1966 France Raymond Poulidor (FRA) Mercier–BP–Hutchinson
1969 France Raymond Poulidor (FRA) Mercier–BP–Hutchinson
1970 Spain Luis Ocaña (ESP) Bic
1971 Belgium Eddy Merckx (BEL) Molteni
1972 Spain Luis Ocaña (ESP) Bic
1973 Spain Luis Ocaña (ESP) Bic
1974 France Alain Santy (FRA) Gan–Mercier–Hutchinson
1975 France Bernard Thévenet (FRA) Peugeot–BP–Michelin
1976 France Bernard Thévenet (FRA) Peugeot–Esso–Michelin
1977 France Bernard Hinault (FRA) Gitane–Campagnolo
1978 Belgium Michel Pollentier (BEL) Old Lord's–Splendor–K.S.B.
1979 France Bernard Hinault (FRA) Renault–Gitane
1980 Netherlands Johan van der Velde (NED) TI–Raleigh–Creda
1981 France Bernard Hinault (FRA) Renault–Elf–Gitane
1982 France Michel Laurent (FRA) Peugeot–Shell–Michelin
1983 United States Greg LeMond[Note 1] (USA) Renault–Elf
1984 Colombia Martín Ramírez (COL) Système U
1985 Australia Phil Anderson (AUS) Panasonic–Raleigh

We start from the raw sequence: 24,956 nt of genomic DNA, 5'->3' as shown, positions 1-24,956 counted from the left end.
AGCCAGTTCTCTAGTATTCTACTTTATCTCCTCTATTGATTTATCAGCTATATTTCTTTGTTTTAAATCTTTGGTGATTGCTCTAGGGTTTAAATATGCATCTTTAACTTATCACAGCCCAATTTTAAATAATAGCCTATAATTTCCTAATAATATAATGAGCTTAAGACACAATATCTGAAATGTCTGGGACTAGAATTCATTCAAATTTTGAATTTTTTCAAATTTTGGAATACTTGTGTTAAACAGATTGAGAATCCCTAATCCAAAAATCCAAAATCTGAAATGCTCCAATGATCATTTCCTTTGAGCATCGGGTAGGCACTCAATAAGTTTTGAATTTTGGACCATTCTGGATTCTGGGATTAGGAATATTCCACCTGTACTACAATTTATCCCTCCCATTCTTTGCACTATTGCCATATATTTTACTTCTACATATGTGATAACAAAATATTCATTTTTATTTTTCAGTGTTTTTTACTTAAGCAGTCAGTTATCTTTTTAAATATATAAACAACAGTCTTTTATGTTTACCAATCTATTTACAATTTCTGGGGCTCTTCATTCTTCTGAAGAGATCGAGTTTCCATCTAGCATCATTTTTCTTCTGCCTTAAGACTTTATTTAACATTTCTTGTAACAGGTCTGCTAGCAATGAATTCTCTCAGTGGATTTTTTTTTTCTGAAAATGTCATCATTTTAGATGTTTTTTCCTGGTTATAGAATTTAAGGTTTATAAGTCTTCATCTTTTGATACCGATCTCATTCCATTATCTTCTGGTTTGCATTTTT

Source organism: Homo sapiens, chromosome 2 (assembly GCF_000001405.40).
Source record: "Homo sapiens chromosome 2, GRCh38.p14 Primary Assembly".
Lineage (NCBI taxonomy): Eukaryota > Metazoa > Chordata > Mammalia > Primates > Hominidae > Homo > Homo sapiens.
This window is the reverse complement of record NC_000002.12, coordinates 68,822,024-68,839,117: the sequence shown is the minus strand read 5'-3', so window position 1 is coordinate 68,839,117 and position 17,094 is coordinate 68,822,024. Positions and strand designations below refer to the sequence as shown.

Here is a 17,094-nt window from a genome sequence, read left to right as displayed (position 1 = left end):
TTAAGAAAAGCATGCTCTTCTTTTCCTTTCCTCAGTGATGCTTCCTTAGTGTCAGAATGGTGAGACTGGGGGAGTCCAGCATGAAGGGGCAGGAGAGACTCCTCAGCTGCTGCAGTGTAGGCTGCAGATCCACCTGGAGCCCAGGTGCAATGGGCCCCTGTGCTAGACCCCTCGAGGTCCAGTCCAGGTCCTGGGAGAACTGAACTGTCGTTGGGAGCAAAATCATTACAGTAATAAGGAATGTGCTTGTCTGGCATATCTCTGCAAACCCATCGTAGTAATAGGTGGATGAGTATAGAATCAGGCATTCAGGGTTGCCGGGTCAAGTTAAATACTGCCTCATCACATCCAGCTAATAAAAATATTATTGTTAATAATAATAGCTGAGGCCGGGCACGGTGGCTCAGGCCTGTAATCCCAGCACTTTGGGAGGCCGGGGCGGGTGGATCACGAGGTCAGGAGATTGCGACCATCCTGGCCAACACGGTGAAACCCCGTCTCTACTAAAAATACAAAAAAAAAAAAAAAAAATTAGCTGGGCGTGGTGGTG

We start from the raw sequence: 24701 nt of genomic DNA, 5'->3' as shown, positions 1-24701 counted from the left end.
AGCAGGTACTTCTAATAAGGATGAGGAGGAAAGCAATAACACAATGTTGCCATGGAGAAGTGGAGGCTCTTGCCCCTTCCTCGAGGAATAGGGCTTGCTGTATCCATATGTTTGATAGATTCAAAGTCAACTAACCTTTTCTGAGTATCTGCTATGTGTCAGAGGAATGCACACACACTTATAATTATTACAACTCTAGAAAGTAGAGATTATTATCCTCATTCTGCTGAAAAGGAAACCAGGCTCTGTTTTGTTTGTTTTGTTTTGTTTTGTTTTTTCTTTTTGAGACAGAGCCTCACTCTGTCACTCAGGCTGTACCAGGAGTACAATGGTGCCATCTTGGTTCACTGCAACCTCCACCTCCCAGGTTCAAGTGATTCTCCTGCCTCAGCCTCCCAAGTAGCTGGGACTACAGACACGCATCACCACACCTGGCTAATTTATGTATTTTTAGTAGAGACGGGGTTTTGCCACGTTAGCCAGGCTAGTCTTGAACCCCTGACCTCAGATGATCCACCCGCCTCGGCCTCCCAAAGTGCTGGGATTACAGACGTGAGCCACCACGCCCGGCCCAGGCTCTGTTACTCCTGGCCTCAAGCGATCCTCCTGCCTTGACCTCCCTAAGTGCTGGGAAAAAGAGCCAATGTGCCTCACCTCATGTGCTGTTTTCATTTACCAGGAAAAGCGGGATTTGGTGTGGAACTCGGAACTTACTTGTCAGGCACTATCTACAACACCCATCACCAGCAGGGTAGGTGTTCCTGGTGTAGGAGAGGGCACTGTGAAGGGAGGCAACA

1986 Switzerland Urs Zimmermann (SUI) Carrera Jeans–Vagabond
1987 France Charly Mottet (FRA) Système U
1988 Colombia Luis Herrera (COL) Café de Colombia
1989 France Charly Mottet (FRA) RMO
1990 United Kingdom Robert Millar (GBR) Z–Tomasso
1991 Colombia Luis Herrera (COL) Postobón–Manzana–Ryalcao
1992 France Charly Mottet (FRA) RMO
1993 Switzerland Laurent Dufaux (SUI) ONCE
1994 Switzerland Laurent Dufaux (SUI) ONCE
1995 Spain Miguel Indurain (ESP) Banesto
1996 Spain Miguel Indurain (ESP) Banesto
1997 Germany Udo Bölts (GER) Team Telekom
1998 France Armand De Las Cuevas (FRA) Banesto
1999 Kazakhstan Alexander Vinokourov (KAZ) Casino–Ag2r Prévoyance
2000 United States Tyler Hamilton (USA) U.S. Postal Service